Nation/World


Israeli Police Arrest Second Soldier In Shootings As Negotiations Stall It Appears Less Likely That Gunman Acted Alone

A day after an Israeli soldier opened fire on a crowded Arab produce market in Hebron, Israeli police announced they have arrested another member of his army unit as an accomplice.

The New Year’s Day shooting, which wounded at least five Palestinians, lent greater urgency to the marathon bargaining over a long-overdue Israeli troop withdrawal from much of the West Bank city. But negotiators again failed to clinch the deal despite Israeli expectations Thursday morning that a final, definitive summit meeting between Palestinian Authority President Yasser Arafat and Israeli Prime Minister Benjamin Netanyahu was only hours away.

U.S. envoy Dennis Ross continued to prod the two sides Thursday to reach a final agreement, which would clear the way for an Israeli army withdrawal from 80 percent of Hebron.

It was this planned redeployment that prompted Noam Friedman to open fire Wednesday with his M-16 automatic rifle, raking the ramshackle market until he was overwhelmed by other soldiers. Friedman, 22, an off-duty private and Orthodox Jew, said he had carried out the attack to sabotage plans for a partial withdrawal from the city, considered holy by many Jews.

Israeli police said Thursday they have arrested another soldier, Yuval Jibli, 21, on charges of aiding Friedman and failing to prevent the attack. Police provided few details about Jibli, but their disclosure made it seem less likely that the shooting was the product of an isolated “lunatic,” as some Israelis initially had claimed.

Both soldiers appeared in court Thursday. A judge ordered Friedman held for 10 days on suspicion of murder and sedition. Jibli was ordered held for four days while police investigate allegations of conspiracy and “non-prevention of a crime.”

Friedman told the judge he regretted that he didn’t kill any Arabs during the attack, according to Israeli radio. He also objected to being under the jurisdiction of a secular court and a female judge.

“I acted alone. It was my decision,” he said. Asked about Jibli, Friedman said: “I have no idea why he was arrested.”

Jibli, who like Friedman wore the black skullcap of Orthodox Jews, denied any wrongdoing.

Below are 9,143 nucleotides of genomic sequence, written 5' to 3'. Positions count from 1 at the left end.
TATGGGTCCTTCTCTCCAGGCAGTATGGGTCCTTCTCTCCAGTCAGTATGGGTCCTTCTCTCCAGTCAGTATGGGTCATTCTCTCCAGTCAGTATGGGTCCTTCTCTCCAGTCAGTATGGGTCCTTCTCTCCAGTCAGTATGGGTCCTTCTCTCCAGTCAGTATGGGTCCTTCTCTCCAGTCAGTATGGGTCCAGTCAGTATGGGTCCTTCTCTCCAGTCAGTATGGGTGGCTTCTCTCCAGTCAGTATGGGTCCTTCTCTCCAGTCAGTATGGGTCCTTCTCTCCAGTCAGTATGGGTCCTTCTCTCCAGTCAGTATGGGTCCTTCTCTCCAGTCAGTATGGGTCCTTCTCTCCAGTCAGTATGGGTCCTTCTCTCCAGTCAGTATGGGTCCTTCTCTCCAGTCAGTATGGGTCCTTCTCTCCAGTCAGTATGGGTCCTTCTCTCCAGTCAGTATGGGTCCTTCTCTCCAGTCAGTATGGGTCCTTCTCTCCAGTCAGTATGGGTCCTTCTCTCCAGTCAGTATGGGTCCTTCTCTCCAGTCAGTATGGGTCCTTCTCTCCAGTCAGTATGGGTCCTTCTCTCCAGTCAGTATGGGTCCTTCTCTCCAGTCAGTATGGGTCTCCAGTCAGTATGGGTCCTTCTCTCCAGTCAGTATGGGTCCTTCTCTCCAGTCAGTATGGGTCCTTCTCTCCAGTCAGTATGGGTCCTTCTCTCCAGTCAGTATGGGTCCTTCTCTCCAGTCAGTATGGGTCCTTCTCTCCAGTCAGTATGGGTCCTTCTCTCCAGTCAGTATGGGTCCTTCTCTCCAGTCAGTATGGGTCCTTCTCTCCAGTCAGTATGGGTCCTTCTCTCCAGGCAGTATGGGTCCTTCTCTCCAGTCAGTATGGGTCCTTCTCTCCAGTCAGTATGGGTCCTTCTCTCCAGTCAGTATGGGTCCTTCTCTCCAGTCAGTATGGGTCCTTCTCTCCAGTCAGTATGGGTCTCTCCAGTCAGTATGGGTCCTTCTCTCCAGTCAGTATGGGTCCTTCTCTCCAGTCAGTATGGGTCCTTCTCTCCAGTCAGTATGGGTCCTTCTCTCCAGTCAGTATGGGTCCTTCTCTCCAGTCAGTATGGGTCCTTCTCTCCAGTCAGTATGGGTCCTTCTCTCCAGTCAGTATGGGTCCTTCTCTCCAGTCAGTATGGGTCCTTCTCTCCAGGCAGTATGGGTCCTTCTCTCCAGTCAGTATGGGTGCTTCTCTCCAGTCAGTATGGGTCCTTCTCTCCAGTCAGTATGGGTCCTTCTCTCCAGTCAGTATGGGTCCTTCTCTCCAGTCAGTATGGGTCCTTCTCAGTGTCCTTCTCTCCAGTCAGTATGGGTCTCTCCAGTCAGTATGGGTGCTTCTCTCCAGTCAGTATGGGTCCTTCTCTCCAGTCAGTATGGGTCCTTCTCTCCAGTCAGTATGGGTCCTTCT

“I am innocent. I made no conspiracy. It’s all lies and deceit,” he told reporters, burying his face in his sweater as he left the court.

The army has ordered an investigation into why Friedman was enlisted and given a rifle even though a municipal psychiatrist in his West Bank settlement of Maaleh Adumim had found him unfit to serve, Israel radio reported. Friedman has a history of psychological problems.

In Hebron, both Palestinian residents and Jewish settlers said they remained apprehensive, fearing another outbreak of violence in the coming days. As the vegetable market reopened for business under the watch of Israeli army reinforcements, the Arab groups Hamas and Islamic Jihad vowed to avenge the shooting.

“The Islamic Jihad affirm to its masses and nation that the crime of the enemy against our innocent people will not pass without a punishment,” the group said.

Almost from the moment Friedman opened fire New Year’s Day, Israel and the Palestinian Authority have worked together to appeal for calm. Netanyahu phoned Arafat within 30 minutes of the shooting to deplore the attack, and Arafat ordered his followers to refrain from retaliating.

Even so, the specter of more violence - by Palestinians or Israelis, or both - has prompted American diplomats to push for a speedy conclusion to negotiations.


 

Click here to comment on this story »






Sections


Profile

Contact the Spokesman

Main switchboard:
(509) 459-5000
Customer service:
(509) 747-4422
Newsroom:
(509) 459-5400
(800) 789-0029
Back to Spokesman Mobile